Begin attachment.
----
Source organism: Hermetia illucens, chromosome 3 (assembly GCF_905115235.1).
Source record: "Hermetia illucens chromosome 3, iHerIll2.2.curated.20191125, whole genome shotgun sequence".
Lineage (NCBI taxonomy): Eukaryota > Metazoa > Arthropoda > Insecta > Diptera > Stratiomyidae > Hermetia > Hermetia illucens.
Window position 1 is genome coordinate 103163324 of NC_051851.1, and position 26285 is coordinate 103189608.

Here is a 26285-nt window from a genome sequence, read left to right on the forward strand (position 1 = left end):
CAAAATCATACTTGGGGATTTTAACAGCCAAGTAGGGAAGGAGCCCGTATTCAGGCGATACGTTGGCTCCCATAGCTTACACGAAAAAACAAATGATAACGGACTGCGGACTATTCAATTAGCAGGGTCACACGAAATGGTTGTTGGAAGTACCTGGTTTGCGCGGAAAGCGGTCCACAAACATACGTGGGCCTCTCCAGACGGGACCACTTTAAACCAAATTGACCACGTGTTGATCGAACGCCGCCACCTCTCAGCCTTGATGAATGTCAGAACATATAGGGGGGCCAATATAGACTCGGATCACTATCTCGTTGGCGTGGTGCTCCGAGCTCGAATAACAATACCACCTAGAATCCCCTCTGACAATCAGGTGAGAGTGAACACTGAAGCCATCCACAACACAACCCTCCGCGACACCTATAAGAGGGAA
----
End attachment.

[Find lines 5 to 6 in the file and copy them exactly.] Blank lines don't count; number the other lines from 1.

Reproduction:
Here is a 26285-nt window from a genome sequence, read left to right on the forward strand (position 1 = left end):
CAAAATCATACTTGGGGATTTTAACAGCCAAGTAGGGAAGGAGCCCGTATTCAGGCGATACGTTGGCTCCCATAGCTTACACGAAAAAACAAATGATAACGGACTGCGGACTATTCAATTAGCAGGGTCACACGAAATGGTTGTTGGAAGTACCTGGTTTGCGCGGAAAGCGGTCCACAAACATACGTGGGCCTCTCCAGACGGGACCACTTTAAACCAAATTGACCACGTGTTGATCGAACGCCGCCACCTCTCAGCCTTGATGAATGTCAGAACATATAGGGGGGCCAATATAGACTCGGATCACTATCTCGTTGGCGTGGTGCTCCGAGCTCGAATAACAATACCACCTAGAATCCCCTCTGACAATCAGGTGAGAGTGAACACTGAAGCCATCCACAACACAACCCTCCGCGACACCTATAAGAGGGAA